Each team in the Overwatch League will represent a major city. Over time, Blizzard is planning to set up Overwatch League teams across the Americas, Europe, China, Korea, and the Asia-Pacific region in order to create a truly global esports culture. Fans would be able to root for their team no different from Manchester United or Chicago Cubs fans. This is why I think that associating teams with cities is a brilliant idea. People will be able to relate far more to a team from their hometown, state, or country rather than a random team named after a sponsor that really isn’t based anywhere.
Team owners will be tasked with recruiting and developing players, internal structures, and determining team roles. Blizzard suggests that team owners and players will “share in league economics.” Each player will have a contract detailing compensation and full benefits (including a guaranteed minimum salary). Blizzard wants to move away from the prize pool focus, noting how nobody talks about prize pools for the World Cup or the Super Bowl. Everyone knows that athletes are extremely well-compensated.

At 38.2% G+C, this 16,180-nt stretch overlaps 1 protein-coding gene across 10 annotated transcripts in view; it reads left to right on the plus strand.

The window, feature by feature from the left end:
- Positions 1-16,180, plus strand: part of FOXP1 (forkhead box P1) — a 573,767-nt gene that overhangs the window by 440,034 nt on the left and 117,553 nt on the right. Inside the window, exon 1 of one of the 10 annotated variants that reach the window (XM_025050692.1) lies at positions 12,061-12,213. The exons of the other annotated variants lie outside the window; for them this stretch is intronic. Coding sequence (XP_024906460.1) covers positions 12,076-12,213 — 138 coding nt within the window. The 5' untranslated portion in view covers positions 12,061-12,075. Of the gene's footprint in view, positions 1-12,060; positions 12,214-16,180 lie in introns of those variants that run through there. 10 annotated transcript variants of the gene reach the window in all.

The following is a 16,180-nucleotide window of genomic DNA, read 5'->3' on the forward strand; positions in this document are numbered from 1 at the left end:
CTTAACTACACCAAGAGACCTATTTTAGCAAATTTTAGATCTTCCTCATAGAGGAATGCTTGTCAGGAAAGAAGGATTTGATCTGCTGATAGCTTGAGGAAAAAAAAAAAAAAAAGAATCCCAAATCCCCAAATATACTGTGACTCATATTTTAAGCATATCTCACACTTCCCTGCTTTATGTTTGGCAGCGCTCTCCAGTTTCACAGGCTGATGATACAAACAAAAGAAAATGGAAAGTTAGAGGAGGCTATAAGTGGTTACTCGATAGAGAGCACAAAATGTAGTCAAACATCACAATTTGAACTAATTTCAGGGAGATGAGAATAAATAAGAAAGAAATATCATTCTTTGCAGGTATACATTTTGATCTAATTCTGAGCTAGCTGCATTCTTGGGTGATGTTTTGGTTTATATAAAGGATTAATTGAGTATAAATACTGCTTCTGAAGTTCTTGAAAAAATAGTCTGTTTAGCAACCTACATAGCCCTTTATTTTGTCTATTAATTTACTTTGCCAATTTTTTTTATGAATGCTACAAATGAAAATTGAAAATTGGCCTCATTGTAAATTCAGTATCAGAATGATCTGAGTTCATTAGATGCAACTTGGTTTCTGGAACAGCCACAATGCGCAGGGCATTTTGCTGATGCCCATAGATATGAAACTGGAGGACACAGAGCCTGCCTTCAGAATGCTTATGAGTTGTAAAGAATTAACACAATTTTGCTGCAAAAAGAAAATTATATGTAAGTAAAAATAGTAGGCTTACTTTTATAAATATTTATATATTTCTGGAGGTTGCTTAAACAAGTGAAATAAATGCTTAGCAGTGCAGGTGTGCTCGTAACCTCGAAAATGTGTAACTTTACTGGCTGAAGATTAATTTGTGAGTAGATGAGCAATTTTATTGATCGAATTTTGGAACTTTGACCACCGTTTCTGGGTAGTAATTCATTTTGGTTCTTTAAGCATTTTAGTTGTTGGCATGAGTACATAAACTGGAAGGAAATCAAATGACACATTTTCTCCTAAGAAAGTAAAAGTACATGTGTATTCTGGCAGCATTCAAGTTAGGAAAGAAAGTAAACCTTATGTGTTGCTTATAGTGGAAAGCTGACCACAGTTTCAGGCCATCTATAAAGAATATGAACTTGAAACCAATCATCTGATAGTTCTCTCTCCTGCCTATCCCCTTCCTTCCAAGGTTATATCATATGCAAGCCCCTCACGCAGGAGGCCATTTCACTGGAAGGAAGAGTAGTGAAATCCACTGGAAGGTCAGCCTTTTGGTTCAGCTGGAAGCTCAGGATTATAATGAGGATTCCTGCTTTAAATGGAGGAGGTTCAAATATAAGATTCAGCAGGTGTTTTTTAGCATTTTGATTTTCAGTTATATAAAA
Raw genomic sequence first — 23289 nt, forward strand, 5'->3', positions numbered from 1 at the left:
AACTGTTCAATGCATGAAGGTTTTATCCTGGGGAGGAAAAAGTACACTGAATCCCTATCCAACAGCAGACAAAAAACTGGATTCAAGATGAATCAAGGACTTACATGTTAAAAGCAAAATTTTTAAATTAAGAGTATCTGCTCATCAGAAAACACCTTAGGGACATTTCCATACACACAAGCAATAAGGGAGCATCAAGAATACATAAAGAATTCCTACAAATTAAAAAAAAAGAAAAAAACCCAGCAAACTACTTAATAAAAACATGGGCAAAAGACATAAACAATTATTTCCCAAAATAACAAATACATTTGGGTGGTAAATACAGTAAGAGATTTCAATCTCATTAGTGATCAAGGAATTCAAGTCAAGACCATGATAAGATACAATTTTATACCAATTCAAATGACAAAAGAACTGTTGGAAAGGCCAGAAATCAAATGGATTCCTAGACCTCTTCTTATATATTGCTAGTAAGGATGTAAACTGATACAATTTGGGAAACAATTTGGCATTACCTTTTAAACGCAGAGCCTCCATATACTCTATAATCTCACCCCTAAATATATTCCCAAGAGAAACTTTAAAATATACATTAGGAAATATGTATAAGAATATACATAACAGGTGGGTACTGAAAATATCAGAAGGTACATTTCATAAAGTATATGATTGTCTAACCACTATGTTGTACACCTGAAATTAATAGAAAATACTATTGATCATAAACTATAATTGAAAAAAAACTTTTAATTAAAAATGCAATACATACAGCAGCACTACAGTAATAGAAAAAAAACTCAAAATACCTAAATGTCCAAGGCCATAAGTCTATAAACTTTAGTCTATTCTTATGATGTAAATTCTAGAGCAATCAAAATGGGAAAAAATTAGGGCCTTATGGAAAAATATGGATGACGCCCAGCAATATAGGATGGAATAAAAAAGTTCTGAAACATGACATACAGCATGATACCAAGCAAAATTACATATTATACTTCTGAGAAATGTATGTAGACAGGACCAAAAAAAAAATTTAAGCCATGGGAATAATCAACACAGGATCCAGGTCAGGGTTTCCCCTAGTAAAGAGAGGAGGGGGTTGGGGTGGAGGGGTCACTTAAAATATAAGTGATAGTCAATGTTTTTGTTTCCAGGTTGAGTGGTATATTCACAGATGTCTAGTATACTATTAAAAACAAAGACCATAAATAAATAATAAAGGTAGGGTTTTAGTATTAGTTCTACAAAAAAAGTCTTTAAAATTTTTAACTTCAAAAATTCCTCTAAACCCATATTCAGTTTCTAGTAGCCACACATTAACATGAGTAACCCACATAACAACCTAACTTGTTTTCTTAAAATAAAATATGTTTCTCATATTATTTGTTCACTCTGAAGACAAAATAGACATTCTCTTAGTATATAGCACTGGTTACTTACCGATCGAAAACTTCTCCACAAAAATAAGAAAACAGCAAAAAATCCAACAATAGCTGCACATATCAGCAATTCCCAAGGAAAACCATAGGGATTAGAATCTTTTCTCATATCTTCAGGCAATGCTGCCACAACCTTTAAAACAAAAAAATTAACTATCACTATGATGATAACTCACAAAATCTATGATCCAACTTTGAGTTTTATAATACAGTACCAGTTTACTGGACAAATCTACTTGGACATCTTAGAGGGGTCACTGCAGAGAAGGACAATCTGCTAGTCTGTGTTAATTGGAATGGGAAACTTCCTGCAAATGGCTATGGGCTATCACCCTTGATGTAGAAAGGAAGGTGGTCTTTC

Who will be the team owners? Blizzard has invited both existing esports organizations and traditional sports owners to BlizzCon to learn more about the Overwatch League; all of whom will be able to bid for their own team location. Teams will have permanent spots in the Overwatch League, unlike games such as League of Legends or even Blizzard’s own Heroes of the Storm, which use a complex system of promotion and relegation. Blizzard thinks that this system of promotion and relegation makes sense in European football, a sport which has had over 120 years to establish itself.